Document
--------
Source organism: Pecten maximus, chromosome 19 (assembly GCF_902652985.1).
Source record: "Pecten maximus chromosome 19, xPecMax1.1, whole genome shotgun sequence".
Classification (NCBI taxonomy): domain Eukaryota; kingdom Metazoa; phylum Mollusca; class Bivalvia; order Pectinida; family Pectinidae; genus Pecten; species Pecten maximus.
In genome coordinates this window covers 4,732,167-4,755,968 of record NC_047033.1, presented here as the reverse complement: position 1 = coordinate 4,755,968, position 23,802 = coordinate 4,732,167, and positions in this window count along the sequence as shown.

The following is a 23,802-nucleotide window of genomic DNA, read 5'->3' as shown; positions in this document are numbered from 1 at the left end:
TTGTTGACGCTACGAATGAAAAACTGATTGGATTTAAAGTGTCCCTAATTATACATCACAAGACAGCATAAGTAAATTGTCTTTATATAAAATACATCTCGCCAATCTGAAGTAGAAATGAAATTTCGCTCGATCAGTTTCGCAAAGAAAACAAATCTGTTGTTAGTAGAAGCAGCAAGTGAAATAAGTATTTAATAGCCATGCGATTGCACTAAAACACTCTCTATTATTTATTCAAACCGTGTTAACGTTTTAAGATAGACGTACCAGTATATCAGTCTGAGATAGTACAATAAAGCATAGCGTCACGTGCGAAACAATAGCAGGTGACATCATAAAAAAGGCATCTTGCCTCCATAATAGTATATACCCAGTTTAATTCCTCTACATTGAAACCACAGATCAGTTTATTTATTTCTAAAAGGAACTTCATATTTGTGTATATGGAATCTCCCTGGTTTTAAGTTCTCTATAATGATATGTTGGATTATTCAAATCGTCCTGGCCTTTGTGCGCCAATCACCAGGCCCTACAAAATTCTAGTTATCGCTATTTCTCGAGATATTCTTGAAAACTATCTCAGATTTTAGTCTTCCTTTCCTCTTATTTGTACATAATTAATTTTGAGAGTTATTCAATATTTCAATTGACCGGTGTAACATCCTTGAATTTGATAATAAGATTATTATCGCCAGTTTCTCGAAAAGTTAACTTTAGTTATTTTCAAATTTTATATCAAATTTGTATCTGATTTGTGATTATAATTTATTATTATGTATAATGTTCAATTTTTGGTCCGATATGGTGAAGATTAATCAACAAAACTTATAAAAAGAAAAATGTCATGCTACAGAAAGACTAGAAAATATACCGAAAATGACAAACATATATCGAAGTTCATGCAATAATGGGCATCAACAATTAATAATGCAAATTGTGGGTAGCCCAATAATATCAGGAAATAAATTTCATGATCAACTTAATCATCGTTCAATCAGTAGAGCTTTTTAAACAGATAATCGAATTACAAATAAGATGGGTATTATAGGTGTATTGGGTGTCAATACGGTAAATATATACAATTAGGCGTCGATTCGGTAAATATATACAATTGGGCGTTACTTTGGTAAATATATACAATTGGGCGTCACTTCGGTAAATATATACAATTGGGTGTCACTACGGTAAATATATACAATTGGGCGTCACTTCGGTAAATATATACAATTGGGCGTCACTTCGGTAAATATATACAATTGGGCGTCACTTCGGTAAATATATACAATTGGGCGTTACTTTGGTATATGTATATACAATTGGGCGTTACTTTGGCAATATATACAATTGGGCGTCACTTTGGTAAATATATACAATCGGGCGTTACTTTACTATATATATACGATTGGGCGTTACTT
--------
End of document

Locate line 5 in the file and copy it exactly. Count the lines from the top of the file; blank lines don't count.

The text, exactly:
The following is a 23,802-nucleotide window of genomic DNA, read 5'->3' as shown; positions in this document are numbered from 1 at the left end: